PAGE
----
At first glance it appeared to be dozens of tiny hummingbirds getting nectar from a large flowering bush in my neighbor’s front yard. Excited, I darted in the house to grab my camera. Once I got closer to the shrub it became apparent that these were not hummingbirds, but hummingbird moths.
These moths have plump bodies with the ability to hover over flowers just like hummingbirds do. Each moth flew from flower to flower, hovered and unfurled its long curled up proboscis to push deep into the blossom to siphon nectar.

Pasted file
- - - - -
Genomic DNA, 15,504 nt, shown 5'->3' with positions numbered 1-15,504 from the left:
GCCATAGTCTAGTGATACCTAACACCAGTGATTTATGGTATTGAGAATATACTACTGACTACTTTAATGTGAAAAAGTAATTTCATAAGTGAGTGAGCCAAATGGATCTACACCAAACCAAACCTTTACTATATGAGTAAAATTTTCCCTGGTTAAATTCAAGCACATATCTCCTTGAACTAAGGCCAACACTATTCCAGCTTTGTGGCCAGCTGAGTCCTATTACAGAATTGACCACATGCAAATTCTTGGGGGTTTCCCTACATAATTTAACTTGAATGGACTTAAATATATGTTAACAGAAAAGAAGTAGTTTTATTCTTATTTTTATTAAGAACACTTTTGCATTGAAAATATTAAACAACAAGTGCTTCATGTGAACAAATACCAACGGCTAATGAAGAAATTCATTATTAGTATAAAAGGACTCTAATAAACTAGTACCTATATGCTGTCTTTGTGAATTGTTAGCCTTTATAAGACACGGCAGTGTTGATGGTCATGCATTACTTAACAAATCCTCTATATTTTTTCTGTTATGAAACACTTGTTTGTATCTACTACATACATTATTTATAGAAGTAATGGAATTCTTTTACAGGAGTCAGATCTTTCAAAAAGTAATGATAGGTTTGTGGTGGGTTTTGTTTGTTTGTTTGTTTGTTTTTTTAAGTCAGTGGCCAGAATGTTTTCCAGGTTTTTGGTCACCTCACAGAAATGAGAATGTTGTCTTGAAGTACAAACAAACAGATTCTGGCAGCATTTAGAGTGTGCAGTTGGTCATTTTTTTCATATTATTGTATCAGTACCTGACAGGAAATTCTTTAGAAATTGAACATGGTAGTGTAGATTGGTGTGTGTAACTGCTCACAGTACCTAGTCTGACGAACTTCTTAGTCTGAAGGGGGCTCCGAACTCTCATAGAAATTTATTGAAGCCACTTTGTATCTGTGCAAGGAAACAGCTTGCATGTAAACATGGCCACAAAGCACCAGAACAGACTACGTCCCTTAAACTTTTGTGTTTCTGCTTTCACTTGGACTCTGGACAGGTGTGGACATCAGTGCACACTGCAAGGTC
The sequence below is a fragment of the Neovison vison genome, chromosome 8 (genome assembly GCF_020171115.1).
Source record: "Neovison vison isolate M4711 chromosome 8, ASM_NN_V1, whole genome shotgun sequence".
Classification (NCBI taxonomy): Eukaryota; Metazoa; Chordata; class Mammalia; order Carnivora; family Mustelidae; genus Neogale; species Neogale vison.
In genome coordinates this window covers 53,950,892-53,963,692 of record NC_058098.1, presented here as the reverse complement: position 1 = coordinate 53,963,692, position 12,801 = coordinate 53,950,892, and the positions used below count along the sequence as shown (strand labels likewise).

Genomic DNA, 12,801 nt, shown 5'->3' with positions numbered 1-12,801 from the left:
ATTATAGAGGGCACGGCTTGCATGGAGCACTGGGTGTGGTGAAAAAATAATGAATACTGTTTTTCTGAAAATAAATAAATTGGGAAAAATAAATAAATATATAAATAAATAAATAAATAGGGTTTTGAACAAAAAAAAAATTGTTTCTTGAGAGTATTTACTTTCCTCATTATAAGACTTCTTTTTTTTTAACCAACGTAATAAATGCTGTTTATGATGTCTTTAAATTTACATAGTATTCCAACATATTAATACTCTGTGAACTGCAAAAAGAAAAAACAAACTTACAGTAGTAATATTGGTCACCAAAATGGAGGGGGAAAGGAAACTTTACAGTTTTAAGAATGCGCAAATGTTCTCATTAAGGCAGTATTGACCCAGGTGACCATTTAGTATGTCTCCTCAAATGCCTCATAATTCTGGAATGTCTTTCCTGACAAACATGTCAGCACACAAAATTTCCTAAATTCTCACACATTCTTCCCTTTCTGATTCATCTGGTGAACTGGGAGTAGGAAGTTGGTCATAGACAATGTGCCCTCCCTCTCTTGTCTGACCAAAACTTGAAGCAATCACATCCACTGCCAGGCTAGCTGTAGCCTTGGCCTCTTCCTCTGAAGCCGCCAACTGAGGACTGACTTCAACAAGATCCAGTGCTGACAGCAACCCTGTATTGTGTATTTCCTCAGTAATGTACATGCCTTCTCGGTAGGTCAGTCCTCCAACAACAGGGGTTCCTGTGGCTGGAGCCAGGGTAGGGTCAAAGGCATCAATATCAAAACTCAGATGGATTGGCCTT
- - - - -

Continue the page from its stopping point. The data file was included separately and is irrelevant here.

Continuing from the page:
Unlike most moths that are active in the night, the hummingbird moth flies by day and some are active at sunset. And unlike most moths that do not have any appendages to eat with, this moth depends on nectar to survive.
There are several species of hummingbird moths which are found throughout North America and many more found around the world. Two of the North American species are pictured here.